If Alberta ever pursued some of its louder residents’ “Wexit” dreams and separated from the rest of Canada, it would instantly become the world’s biggest carbon polluter, with per capita emissions three times higher than Saudi Arabia, currently the worst colossal fossil among the world’s nations.
And the surprise finding in a new set of graphs by Barry Saxifrage, National Observer’s self-described “resident chart geek”, is that the province’s fossil industry isn’t the only source of its excessive emissions.
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“Saudi Arabia currently holds the title for world’s most dangerous nation, regularly ranking dead last  in analyses of climate performance,” Vancouver-based freelancer Chris Hatch writes for National Observer, in summary text for the Saxifrage data. But “on a per capita basis, Alberta is already three times as bad as Saudi Arabia.”
That gap “is likely to keep getting more extreme because the province is aggressively expanding its oil and gas industry,” he adds. “The Canadian Association of Petroleum Producers is campaigning for expansions that would increase GHG emissions from fossil energy by 60%. Alberta is currently planning to open the biggest oilsands mine in history, Teck Resources’ Frontier project.”
While some very small countries like Qatar have even higher per capita emissions than Saudi Arabia, Hatch notes, Alberta’s got them covered—the province’s per capita emissions are nearly twice as high as Qatar’s.
But that isn’t entirely about emissions from the Alberta oilpatch.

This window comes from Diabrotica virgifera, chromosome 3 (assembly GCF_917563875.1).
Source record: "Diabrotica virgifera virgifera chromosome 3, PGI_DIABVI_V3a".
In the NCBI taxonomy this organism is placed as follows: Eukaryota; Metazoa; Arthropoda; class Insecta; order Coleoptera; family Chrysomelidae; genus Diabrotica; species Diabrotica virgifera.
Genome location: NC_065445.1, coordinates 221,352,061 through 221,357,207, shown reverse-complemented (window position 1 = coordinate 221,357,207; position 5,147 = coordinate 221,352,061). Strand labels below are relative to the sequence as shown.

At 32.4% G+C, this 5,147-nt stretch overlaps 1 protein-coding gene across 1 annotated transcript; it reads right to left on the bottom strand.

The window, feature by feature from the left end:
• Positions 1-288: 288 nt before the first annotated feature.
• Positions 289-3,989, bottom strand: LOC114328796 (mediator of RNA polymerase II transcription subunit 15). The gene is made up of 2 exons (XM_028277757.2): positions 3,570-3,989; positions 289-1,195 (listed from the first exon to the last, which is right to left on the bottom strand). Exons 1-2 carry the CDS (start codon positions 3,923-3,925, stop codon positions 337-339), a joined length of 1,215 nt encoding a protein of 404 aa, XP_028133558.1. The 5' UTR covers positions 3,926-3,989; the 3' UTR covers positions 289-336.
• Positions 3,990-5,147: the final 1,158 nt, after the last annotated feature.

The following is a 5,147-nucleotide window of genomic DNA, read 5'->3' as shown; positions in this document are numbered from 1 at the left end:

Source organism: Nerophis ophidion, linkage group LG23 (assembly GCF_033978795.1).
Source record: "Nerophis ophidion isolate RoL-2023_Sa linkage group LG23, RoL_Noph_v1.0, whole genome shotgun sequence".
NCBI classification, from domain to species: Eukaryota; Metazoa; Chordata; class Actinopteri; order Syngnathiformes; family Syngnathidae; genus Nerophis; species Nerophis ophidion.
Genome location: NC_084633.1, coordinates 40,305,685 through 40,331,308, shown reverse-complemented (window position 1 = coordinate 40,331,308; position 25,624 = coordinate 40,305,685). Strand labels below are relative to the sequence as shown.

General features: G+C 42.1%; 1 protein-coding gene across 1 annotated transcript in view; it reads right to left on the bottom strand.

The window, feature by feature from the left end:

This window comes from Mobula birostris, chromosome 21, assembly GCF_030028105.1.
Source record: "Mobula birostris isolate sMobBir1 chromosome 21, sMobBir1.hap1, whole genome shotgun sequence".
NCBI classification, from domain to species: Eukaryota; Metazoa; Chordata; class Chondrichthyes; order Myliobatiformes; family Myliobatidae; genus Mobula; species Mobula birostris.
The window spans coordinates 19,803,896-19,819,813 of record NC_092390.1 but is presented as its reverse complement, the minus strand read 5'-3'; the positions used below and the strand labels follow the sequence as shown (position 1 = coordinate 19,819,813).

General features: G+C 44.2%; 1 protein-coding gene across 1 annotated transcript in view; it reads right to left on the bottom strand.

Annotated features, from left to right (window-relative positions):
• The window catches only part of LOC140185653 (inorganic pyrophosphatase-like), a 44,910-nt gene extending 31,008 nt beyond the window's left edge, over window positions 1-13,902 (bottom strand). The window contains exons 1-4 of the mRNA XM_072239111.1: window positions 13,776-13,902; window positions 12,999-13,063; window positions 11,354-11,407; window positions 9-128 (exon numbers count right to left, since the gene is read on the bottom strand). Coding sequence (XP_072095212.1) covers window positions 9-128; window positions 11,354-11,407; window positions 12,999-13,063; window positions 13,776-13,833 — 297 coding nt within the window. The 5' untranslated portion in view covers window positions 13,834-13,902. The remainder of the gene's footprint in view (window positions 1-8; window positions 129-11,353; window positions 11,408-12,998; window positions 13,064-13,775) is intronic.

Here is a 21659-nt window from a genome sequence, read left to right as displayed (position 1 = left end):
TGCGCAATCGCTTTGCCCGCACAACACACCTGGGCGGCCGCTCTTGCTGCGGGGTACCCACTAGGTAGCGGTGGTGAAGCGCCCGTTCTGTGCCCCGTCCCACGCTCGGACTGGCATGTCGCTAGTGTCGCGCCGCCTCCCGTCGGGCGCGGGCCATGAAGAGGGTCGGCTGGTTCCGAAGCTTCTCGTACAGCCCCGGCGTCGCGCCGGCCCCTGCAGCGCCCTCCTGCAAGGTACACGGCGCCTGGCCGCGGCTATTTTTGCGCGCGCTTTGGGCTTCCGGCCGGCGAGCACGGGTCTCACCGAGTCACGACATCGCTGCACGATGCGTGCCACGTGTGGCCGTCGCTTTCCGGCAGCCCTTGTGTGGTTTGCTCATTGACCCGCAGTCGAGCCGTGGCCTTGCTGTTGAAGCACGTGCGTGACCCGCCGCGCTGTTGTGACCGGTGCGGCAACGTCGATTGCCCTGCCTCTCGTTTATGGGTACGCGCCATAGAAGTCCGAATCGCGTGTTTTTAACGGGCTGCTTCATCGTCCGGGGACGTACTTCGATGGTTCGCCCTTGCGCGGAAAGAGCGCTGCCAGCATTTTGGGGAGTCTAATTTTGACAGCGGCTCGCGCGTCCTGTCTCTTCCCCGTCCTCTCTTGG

“You might think that Alberta is such a threat because of the massive expansions in the oil and gas industry, particularly the oilsands,” Hatch writes. “But it turns out that governments and industry have built an economy so dirty that it makes each Albertan almost twice as polluting as Saudis, even if you ignore emissions from Alberta’s oil and gas sector entirely.”
Saxifrage’s chart work shows Alberta’s per capita emissions 1.7 times higher than Saudi Arabia’s, excluding the province’s fossil output. “So, Alberta’s problem runs much deeper than the carbon emissions caused by clearcutting the boreal forest, removing wetlands, and extracting bitumen from the soil and muskeg below.”
The other way to assess an economy is based on its carbon intensity—its emissions per unit of economic activity. By that measure, “it costs 2.4 times as much CO2 for Alberta to make a buck as Saudi Arabia,” Hatch notes. “Such poor performance on this measure of economic efficiency has already become a major problem for Alberta,” with institutions like Swedish central bank Sveriges Riksbank recently selling off  its Alberta bonds.
But unless the province does eventually secede, “Alberta’s dirty economy will remain Canada’s problem, creating a significant burden on other Canadians,” Hatch concludes. “Right now, the Alberta burden is indirect—the rest of Canada has to do more than its fair share in cutting carbon, and put up with breaking pledges to the international community. But the new EU president is already promising to impose border tariffs  against high-carbon jurisdictions, and the idea is gaining steam around the world. In a carbon-constrained world, Canadian farmers and manufacturers would pay the price directly, out of their pockets, for Alberta’s refusal to control carbon emissions.”